- That ’70s Show remake is about a group of teens in the US state of Wisconsin and their antics while their parents aren’t around
- Debra Jo Rupp and Kurtwood Smith return as grandparents Kitty and Red, while Ashton Kutcher and Mila Kunis are among former cast members who make cameos
Back in 1998, when That ’70s Show premiered, its affection for the bygone era of bell bottoms and classic rock was charming. The often-idiotic teens, including Eric Forman (Topher Grace), Michael Kelso (Ashton Kutcher), Donna Pinciotti (Laura Prepon) and Jackie Burkhart (Mila Kunis) were irreverent, silly and fun. With its earnest cheesiness, exaggerated perms and Farrah Fawcett waves, That ’70s Show was fully in on its own joke.
Sadly, the same cannot be said for its sequel That ’90s Show, a new Netflix series that tries to transport the iconic Forman-family basement into a new decade. Like many of the unnecessary remakes, reboots and revivals of the past few years, it does not capture the That ’70s Show magic.
Forced, unfunny and lacking any kind of charm, That ’90s Show feels like a parody of a sitcom rather than an actual television show. The jokes don’t land, the actors are miscast, and all the celebrity cameos in the world can’t make a bad script good. It feels like a show that was created by a committee and focus group: boring, bland and just familiar enough to make you ache for the original.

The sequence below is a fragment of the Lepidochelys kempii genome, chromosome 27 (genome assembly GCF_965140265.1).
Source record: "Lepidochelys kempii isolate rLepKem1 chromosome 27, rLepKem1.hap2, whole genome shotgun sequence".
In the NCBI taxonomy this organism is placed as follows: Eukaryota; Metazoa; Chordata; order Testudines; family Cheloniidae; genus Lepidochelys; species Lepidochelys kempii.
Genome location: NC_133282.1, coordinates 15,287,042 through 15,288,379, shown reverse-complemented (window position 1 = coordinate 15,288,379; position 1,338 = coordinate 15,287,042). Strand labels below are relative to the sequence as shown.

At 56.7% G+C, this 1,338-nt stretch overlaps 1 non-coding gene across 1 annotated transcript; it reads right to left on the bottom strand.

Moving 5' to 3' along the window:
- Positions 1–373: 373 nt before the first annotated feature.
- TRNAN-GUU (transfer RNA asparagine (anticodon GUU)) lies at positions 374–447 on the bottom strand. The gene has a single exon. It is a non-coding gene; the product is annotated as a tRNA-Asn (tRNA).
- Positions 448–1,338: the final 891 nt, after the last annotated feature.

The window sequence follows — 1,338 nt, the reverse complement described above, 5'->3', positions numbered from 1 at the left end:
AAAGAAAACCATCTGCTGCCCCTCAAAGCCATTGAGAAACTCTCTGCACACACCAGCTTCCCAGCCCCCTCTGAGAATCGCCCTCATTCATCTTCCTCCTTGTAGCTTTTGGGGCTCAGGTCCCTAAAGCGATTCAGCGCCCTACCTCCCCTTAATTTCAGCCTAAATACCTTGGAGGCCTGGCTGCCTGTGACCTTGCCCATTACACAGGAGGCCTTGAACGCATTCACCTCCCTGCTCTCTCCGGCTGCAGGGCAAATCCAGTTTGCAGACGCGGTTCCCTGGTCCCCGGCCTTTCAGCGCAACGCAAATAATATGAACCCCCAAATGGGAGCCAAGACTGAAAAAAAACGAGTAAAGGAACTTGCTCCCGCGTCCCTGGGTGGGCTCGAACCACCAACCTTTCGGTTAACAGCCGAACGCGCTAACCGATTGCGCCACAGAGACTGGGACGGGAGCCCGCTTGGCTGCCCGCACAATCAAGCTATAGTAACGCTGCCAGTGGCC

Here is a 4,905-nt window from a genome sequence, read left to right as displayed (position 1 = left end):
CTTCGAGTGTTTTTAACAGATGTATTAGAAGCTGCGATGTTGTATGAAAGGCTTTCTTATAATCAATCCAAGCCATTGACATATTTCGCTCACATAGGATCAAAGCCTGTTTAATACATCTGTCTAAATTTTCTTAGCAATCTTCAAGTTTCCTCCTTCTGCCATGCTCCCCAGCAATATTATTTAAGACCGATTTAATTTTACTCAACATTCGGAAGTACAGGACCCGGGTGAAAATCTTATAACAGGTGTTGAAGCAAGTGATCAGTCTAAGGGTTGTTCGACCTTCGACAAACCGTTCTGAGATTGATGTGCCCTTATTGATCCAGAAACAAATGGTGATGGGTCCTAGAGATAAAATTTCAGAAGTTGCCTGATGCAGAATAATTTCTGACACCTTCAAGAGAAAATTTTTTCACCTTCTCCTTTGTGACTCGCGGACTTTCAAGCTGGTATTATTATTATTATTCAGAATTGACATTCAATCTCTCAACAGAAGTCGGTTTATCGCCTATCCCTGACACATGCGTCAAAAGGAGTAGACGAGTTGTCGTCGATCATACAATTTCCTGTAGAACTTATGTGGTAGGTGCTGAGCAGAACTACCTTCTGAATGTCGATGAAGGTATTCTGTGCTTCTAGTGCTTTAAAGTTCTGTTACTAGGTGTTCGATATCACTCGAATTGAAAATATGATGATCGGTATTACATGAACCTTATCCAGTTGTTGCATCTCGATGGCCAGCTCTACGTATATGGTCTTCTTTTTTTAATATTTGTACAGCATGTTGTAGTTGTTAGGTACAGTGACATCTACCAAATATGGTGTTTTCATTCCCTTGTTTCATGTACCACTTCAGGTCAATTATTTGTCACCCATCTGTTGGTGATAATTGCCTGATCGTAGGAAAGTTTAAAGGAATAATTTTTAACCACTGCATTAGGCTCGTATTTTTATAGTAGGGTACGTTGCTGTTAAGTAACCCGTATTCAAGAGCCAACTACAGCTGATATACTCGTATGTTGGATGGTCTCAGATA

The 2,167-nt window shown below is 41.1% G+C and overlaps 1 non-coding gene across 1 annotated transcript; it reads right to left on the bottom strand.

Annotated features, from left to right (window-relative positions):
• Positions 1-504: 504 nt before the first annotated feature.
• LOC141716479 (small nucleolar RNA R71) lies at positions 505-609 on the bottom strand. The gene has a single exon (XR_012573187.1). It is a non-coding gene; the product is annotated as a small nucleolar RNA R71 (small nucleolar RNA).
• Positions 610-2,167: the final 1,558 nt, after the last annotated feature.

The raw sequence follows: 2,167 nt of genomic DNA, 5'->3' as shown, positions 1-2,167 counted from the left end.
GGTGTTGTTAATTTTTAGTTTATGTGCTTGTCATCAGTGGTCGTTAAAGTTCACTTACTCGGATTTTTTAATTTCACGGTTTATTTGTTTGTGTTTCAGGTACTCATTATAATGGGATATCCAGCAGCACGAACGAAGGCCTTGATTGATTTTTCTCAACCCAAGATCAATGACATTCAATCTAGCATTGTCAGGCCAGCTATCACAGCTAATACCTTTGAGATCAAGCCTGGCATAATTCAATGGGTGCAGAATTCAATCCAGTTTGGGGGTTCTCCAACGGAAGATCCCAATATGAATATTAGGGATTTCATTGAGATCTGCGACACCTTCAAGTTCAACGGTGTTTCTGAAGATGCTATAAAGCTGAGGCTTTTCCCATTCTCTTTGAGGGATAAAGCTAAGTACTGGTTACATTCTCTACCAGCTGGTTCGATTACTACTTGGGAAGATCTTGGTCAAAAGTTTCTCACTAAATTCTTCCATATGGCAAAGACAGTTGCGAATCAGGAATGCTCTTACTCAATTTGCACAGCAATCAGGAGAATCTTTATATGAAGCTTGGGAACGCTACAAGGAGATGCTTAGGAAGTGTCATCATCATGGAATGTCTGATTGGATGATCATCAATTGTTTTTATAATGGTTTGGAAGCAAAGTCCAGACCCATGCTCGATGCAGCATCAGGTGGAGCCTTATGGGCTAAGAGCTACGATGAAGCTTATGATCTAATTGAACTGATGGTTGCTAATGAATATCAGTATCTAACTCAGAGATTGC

The show is about a group of teenagers in the US state of Wisconsin and their antics while their parents aren’t around. This time, the group includes Leia (Callie Haverda), the daughter of Donna and Eric, and Jay (Mace Coronel), the son of Michael and Jackie.
Of course, the setting has to be the same place as the original – the basement of Eric’s childhood home, where his parents Kitty and Red (Debra Jo Rupp and Kurtwood Smith, the only returning regular cast members) still live. To shoehorn this into a format that resembles the original, Donna and Eric agree to let Leia stay at her grandparents’ house for the summer after she makes friends in the neighbourhood.
Leia and her new good-for-nothing friends smoke, make out and get drunk in the basement, while Kitty and Red try to remember how to be parents and spend time with a revolving door of characters from the original series.
The original series clearly understood life in the 70s – and more importantly, how audiences of the era it aired in (1998-2006) viewed life back then. But the new iteration has only a vague conception of the 90s. The 1990s of the new series is a monochromatic, dull era in which everyone’s clothes are taken from the same shop catalogue. To really evoke the 90s, you need more than cordless phones.
The new show also lacks the spark that lit the original. A combination of poor writing, bad casting and a lethargic atmosphere makes That ’90s Show an unhappy chore to watch. They don’t have magnetism, and their characters aren’t very engaging or sympathetic. They’re just there, wearing flannel.
Sequels and revivals aren’t going anywhere, but still, it’d be best if we just said goodbye to this particular one.